Plastic Free July has become a global movement where individuals, families and businesses avoid single-use plastics for a month in a bid to reduce plastic pollution. The idea is that at least some of the new behaviours adopted throughout the month will become permanent lifestyle changes. The slogan for this initiative? “Choose to Refuse”.

So what are single-use plastics? They are the items that we tend to use just once before we throw them away, items such as take-away coffee cups, cling film, straws, take away containers, plastic cutlery, soft drinks bottles, fruit/veg packaging… worryingly, the list is very long. Once you tune in to single-use plastics, you will start to notice them everywhere!

So much plastic packaging

Do you have to go ‘cold turkey’ and cut out single-use plastics altogether for Plastic Free July? No! If you can, that’s great, but we can still make a big difference with a little effort in just some areas of our daily lives. The official Plastic Free July website suggests taking their quiz to identify the plastic items you use the most frequently and then choose an action to avoid that item. 

For instance, to avoid bottled toiletries; buy refills (if you have a zero waste shop near you), choose shampoo bars or soap rather than bottles of shower gel, or make your own DIY alternatives. Refuse plastic bottles.

Here are a few other ideas for cutting down on day-to-day plastic usage that I am trying this July:

Take cutlery for ‘food on the go’

If you buy ‘food on the go’ during your lunch breaks, take with you a knife and fork wrapped in a tea towel. It takes no time at all to wash them when you arrive back at work or home. Refuse plastic cutlery.

Avoid plastic food wrap

It’s probably a habit to reach for the cling film to cover leftover food. How about storing it in a reusable container such as a lunch box? Or cover with a tea towel if it doesn’t need to be air tight. Or try wax wraps. Refuse cling film.

No to pre-packaged fruit

Buy only loose fruit and veg! You could take your own re-usable bags, or get creative and sew some pretty linen ones, a lovely activity to do with children. Either way, refuse the plastic bags.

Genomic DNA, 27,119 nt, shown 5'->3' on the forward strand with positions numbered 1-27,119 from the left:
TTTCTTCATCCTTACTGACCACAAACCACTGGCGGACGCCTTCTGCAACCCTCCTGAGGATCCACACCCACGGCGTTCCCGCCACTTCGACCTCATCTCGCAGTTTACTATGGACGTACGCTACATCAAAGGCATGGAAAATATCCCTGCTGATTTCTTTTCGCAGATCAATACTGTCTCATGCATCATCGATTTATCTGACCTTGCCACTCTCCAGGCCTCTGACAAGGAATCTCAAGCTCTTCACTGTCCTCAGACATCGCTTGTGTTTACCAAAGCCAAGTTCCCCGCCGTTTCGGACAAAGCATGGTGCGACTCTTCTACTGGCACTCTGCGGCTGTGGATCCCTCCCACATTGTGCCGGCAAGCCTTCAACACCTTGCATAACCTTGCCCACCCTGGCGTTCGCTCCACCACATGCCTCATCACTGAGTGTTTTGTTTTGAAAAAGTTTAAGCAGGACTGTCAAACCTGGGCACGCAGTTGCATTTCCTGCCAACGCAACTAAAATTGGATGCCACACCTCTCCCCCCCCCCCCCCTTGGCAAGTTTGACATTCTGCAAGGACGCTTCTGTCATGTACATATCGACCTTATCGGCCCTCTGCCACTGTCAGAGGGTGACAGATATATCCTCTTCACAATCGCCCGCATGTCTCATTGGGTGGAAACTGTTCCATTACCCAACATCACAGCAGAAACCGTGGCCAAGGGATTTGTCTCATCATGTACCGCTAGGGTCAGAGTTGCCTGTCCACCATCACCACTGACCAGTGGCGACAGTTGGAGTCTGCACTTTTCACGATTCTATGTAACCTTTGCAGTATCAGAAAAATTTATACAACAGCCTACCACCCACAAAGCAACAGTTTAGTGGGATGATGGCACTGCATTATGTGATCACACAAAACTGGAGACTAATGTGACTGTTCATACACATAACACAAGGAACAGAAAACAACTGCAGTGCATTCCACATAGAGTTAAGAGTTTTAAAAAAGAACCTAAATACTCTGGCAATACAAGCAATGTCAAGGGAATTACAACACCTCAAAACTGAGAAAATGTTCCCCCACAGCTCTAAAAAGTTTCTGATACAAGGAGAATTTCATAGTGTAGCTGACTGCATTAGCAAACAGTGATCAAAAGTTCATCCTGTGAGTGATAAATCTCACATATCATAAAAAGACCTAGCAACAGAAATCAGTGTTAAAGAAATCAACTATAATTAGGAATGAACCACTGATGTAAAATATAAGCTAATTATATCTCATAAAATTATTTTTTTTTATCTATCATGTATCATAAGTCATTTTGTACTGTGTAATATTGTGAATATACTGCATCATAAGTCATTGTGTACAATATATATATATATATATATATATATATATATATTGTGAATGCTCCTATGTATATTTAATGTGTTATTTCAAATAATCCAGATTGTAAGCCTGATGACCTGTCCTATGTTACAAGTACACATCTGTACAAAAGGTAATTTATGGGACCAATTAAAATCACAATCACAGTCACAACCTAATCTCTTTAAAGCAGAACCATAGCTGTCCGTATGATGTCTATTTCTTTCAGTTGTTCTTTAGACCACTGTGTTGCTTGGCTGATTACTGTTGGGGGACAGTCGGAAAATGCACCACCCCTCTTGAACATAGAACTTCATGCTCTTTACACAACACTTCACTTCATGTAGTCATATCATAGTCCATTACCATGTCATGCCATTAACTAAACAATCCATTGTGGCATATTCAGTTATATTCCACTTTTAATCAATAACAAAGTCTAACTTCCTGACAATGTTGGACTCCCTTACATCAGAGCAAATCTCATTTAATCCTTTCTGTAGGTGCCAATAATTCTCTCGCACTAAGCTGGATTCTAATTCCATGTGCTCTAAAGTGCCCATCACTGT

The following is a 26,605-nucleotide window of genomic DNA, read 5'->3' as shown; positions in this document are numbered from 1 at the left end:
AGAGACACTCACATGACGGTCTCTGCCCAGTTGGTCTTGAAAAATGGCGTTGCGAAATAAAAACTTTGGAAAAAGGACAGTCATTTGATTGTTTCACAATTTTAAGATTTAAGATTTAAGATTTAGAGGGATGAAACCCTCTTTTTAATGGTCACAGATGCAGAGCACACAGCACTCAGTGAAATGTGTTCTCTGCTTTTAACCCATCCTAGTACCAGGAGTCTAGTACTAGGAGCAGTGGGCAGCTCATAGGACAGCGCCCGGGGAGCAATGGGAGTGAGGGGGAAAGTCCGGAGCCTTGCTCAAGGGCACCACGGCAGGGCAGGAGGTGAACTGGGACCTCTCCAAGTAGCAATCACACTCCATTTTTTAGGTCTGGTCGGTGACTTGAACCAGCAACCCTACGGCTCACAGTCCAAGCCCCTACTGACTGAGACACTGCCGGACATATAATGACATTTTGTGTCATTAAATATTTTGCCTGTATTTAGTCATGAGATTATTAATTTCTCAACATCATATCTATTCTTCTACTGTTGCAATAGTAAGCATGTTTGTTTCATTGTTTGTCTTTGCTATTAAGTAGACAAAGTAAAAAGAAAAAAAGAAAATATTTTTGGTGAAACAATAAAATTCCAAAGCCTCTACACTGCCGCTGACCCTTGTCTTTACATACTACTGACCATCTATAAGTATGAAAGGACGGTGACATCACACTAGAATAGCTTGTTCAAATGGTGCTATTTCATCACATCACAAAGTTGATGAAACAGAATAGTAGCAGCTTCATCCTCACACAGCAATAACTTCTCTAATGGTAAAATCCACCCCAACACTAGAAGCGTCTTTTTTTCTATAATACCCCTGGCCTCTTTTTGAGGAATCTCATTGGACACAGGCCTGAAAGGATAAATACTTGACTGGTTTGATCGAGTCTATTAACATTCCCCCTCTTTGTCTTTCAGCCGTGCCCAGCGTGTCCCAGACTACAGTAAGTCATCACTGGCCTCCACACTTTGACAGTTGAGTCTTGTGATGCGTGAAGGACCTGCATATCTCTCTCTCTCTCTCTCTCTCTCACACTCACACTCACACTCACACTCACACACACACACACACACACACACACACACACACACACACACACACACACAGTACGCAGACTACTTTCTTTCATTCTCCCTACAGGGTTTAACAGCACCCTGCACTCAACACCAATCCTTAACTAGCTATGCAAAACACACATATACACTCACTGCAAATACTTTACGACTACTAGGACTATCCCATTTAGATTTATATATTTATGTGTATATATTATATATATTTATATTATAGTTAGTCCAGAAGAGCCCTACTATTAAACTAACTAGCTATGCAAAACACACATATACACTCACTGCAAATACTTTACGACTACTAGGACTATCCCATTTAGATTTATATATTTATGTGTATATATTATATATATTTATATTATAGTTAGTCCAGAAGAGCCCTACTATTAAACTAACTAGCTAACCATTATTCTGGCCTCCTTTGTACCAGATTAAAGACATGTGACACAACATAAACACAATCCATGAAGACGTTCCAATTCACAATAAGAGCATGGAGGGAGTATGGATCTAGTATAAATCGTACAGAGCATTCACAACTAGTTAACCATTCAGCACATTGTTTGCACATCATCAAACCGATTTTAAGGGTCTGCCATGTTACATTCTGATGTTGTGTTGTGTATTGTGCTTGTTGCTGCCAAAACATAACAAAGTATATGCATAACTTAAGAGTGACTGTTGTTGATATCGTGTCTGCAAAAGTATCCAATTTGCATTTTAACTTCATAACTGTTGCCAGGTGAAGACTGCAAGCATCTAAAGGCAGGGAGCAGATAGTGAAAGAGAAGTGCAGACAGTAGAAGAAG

Cut down on junk food

How many chocolate bars and bags of crisps do you get through in a week? Millions of packets of crisps are consumed every day in the UK alone. Not only is this a major health concern, but it is also a disaster for the environment, so why not keep them for an occasional treat rather than eating them daily? Refuse plastic wrappings.

Invest in a re-usable cup and water bottle

Takeaway coffee cups may look like paper, but the vast majority have a layer of plastic which cannot be recycled. Invest in a re-usable cup (preferably made from a sustainable material like bamboo). Some coffee shops and cafes offer discounts if you take your own. Refuse plastic cups.

Shop ‘zero waste’ style

If you have a zero waste shop near you, you can buy loose dried foods by taking your own containers to fill and weigh. Some zero waste shops offer household products refills where you can take your empty toiletry bottles or laundry containers to refill. 

Zero waste shopping

Not only do you avoid extra plastic packaging, but you can buy as much or as little as you need, plus I find it a pleasurable shopping experience. Refuse plastic packaging.

Talk about it!

When you’re next in a shop and offered a plastic bag, politely refuse it and explain that you’re cutting down on plastic and why. I find that this starts a conversation with the shop assistant and sometimes other people in the queue. Try taking a container to the butcher and asking for the meat to be put in it instead of in a plastic bag. No doubt others will see and want to do the same. Refuse plastic bags.

Feel free to share other ideas below or in the forum.

We can do this! We are in it together.